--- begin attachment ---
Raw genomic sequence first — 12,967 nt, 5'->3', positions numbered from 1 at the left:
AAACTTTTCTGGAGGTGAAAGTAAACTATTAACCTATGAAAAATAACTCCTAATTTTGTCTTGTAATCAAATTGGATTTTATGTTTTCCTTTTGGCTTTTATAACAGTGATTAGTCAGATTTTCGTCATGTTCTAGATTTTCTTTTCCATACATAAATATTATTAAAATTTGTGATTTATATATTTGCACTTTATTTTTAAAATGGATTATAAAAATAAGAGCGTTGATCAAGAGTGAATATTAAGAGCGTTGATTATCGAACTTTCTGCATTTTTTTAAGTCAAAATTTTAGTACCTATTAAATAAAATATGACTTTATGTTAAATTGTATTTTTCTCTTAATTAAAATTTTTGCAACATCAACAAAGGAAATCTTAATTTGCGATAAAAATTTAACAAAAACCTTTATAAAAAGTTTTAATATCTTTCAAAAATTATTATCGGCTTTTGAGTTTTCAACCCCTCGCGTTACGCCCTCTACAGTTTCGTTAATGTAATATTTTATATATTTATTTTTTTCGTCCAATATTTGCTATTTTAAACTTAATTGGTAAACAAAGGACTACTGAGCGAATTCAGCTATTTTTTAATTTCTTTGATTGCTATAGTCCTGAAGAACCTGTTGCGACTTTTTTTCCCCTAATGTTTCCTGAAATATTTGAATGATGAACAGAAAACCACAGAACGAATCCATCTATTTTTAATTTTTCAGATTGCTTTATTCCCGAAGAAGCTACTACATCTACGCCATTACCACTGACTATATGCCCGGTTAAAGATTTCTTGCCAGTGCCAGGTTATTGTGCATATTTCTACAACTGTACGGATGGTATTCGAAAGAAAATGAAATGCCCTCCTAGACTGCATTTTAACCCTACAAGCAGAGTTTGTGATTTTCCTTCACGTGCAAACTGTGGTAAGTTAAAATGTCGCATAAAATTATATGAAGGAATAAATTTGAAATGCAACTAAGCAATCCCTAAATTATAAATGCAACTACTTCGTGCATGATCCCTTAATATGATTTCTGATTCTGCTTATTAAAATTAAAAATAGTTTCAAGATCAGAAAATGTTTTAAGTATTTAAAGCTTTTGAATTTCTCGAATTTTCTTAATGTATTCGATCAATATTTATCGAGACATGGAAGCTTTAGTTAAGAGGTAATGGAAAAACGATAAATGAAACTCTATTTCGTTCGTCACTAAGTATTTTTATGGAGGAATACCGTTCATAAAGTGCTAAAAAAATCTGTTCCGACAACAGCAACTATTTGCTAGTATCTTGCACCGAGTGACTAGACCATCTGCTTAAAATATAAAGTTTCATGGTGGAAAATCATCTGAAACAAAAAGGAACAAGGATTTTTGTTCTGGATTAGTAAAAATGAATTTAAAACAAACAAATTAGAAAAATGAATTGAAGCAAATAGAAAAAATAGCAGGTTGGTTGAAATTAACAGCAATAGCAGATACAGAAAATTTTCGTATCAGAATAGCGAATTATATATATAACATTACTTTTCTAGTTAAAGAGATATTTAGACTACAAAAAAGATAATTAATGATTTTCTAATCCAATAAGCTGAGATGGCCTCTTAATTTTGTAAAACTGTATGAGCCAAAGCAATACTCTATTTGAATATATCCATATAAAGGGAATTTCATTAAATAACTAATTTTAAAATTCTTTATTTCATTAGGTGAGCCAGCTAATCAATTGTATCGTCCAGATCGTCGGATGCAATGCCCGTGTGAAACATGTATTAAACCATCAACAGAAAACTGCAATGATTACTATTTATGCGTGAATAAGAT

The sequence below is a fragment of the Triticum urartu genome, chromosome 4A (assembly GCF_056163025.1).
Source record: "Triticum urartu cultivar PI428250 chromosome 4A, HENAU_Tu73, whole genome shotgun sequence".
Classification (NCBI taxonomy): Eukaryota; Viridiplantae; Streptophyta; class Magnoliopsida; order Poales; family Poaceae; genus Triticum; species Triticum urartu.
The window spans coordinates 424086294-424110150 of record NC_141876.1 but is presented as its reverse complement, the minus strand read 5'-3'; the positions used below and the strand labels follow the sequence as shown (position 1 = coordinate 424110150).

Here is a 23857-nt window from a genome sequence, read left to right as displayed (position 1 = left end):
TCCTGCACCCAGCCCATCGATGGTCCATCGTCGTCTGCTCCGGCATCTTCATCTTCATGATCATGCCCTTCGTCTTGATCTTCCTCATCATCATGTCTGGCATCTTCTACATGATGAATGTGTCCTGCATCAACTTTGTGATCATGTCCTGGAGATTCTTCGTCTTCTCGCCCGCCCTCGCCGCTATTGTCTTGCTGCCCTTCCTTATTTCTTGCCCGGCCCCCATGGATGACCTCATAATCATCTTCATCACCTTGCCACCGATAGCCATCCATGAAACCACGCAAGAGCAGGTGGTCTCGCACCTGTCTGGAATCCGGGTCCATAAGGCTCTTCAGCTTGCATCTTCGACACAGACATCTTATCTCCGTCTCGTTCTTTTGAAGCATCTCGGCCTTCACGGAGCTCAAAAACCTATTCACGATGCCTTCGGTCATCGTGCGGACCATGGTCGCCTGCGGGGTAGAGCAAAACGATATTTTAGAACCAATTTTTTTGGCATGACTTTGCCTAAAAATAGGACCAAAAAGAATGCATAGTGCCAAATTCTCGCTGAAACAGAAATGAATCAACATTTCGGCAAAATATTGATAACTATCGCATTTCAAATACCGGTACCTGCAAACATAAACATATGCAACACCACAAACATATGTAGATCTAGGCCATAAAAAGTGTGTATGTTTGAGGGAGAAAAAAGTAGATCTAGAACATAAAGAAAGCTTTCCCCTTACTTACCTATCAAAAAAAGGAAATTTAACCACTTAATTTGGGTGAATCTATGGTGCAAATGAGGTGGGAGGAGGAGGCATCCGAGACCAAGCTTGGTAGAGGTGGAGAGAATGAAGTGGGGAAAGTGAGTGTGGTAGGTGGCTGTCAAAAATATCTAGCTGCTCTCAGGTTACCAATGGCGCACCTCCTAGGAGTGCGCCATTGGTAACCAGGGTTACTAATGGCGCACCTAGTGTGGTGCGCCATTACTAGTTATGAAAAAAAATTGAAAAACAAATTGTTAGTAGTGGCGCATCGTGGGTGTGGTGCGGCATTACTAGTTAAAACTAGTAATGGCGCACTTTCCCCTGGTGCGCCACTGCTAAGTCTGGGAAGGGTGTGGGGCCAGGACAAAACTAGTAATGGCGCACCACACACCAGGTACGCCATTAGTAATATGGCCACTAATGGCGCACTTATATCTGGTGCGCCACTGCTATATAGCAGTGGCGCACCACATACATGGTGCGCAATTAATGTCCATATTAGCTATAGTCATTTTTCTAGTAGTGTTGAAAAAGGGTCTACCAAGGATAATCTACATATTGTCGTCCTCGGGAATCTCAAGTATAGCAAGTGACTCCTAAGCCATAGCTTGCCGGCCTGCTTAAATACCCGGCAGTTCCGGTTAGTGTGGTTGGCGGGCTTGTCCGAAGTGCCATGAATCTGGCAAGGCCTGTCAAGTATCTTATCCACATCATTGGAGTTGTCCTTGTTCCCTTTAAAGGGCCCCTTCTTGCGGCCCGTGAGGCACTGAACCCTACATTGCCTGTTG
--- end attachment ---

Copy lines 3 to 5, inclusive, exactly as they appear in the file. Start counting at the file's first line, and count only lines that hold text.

The sequence below is a fragment of the Triticum urartu genome, chromosome 4A (assembly GCF_056163025.1).
Source record: "Triticum urartu cultivar PI428250 chromosome 4A, HENAU_Tu73, whole genome shotgun sequence".
Classification (NCBI taxonomy): Eukaryota; Viridiplantae; Streptophyta; class Magnoliopsida; order Poales; family Poaceae; genus Triticum; species Triticum urartu.